Train travel is hot again, at least at the (ironically named) American Airlines Theater, where “On The Twentieth Century” turns out to be one of the funniest and most entertaining shows on Broadway – something not everybody would have predicted for this revival of a 37-year-old musical comedy adaptation of an 83-year-old play about two people who take a train from Chicago to New York.
But this is no ordinary Amtrak, and the people on board are far from pedestrian commuters. They are an electrifying mix of the glamorous and the hilarious, their antics piling up at perilous speed.
We are on the Twentieth Century Limited, the ultimate in gleaming Art Deco luxury train travel, thanks to some spectacular work by set designer David Rockwell, who goes full steam ahead with the train motif right from the get-go: Even during the overture, in front of a metallic-looking curtain stamped with a train design, puffs of smoke noisily gasp into the air as if from a locomotive.
On board is the dazzling, ill-tempered movie star Lily Garland, portrayed by the dazzling Kristin Chenoweth, who here shows off not just her golden pipes but some superb comic chops. Lily is being pursued by the magnetic, sleazy Broadway impresario Oscar Jaffe — portrayed by the magnetic Broadway performer Peter Gallagher. Their characters are both self-dramatizing narcissists, and they play them grand, broad and bickering. When he twirls his mustache, it’s not a villainous gesture; it’s a vain one: He’s looking in the mirror of his train compartment, prettying himself for the planned seduction. Oscar is the man who discovered Lily, when she was a dowdy piano accompanist named Mildred Plotka (with a New York accent reminiscent of early Barbra Streisand), and he turned her into a star. They became lovers; now they’re haters. She wants nothing to do with him. But he needs her for his next show, after a string of flops has put him hundreds of thousands of dollars into debt. He has 16 hours (the duration of the train trip) to win her back, come up with a show for her to star in, and get it funded.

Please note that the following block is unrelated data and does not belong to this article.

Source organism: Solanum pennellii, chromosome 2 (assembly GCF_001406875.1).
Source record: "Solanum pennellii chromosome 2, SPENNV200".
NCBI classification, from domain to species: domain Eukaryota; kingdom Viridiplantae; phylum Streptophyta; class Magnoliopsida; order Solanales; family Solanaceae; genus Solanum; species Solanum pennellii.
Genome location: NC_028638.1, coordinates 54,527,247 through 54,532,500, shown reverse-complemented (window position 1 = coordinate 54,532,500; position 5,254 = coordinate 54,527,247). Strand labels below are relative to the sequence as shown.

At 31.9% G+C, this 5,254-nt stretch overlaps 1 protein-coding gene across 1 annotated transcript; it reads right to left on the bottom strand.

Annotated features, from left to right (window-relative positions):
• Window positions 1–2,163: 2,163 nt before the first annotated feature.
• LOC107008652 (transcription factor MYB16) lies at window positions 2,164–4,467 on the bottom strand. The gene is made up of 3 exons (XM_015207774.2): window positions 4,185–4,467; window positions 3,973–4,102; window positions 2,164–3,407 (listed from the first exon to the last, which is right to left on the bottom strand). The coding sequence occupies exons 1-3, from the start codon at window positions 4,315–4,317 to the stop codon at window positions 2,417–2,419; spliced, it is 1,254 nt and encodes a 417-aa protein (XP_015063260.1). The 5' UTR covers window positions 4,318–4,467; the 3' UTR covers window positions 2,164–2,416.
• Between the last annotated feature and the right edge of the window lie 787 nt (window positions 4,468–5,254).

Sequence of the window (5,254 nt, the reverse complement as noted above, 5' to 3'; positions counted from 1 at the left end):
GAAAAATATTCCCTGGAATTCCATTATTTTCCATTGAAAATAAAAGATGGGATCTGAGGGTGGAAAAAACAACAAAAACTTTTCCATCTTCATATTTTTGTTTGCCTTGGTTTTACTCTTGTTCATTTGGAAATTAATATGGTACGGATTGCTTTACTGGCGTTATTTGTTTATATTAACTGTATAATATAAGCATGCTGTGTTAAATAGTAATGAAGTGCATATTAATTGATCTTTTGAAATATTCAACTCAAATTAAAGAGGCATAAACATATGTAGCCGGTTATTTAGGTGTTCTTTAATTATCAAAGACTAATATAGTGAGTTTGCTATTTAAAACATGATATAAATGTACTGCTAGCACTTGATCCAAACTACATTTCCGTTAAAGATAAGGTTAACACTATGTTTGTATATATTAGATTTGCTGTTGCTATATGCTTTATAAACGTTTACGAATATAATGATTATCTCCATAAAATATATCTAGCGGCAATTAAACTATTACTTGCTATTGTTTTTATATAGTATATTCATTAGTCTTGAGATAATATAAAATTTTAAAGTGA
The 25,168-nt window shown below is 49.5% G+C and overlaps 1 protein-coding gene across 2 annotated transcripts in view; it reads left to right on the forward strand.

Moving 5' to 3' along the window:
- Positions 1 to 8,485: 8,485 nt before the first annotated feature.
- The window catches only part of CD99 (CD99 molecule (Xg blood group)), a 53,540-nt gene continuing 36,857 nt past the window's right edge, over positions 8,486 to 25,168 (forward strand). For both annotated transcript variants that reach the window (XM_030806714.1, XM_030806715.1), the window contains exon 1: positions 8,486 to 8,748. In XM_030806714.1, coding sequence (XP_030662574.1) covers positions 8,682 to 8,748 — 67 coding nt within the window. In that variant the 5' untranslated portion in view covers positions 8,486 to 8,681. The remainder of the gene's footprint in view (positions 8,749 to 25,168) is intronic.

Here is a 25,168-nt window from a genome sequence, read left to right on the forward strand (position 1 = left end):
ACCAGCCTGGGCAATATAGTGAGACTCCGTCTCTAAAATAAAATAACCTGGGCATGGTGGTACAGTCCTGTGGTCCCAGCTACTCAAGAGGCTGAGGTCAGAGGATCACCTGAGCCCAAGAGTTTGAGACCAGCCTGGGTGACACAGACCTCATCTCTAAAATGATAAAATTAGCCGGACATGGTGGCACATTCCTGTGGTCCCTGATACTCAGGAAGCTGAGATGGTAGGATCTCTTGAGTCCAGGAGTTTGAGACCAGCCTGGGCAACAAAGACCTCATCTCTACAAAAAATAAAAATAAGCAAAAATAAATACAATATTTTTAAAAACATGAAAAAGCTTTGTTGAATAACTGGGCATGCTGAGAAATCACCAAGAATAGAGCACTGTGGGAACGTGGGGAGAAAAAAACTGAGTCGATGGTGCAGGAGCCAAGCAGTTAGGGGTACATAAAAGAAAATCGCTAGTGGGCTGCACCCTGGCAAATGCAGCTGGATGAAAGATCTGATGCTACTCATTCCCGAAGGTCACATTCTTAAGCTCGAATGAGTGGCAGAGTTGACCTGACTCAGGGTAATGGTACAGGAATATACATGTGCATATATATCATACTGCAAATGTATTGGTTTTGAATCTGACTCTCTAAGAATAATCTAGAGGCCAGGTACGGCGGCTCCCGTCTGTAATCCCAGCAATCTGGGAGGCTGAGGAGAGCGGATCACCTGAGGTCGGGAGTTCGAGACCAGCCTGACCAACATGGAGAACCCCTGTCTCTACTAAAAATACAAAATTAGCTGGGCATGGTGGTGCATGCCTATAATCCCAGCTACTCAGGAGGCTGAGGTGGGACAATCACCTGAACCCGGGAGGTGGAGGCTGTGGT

This thin and improbable premise worked for the anarchic comic talents of Ben Hecht and Charlie MacArthur, who wrote the 1932 Broadway play Twentieth Century and then adapted it into the quintessential 1934 screwball comedy starring John Barrymore and Carole Lombard. And it works as well for the musical adaptation by Betty Comden and Adolph Green, who partnered with composer Cy Coleman. Coleman may have created scores with more memorable melodies (in “Sweet Charity,” and “The Life”), but “On The Twentieth Century” (largely mock operetta and train rhythms, which won the 1978 Tony for best original score) is full of songs that function as deft comic numbers.
Director Scott Ellis and choreographer Warren Carlyle make the most of both the slapstick mayhem and the razzmatazz, sometimes simultaneously. In “Veronique,” for example, we’re offered a flashback of Lily in one of her Oscar Jaffe-created starring vehicles, in front of a backdrop of the Arc de Triomphe, which manages to be both satiric and delightful in its excess.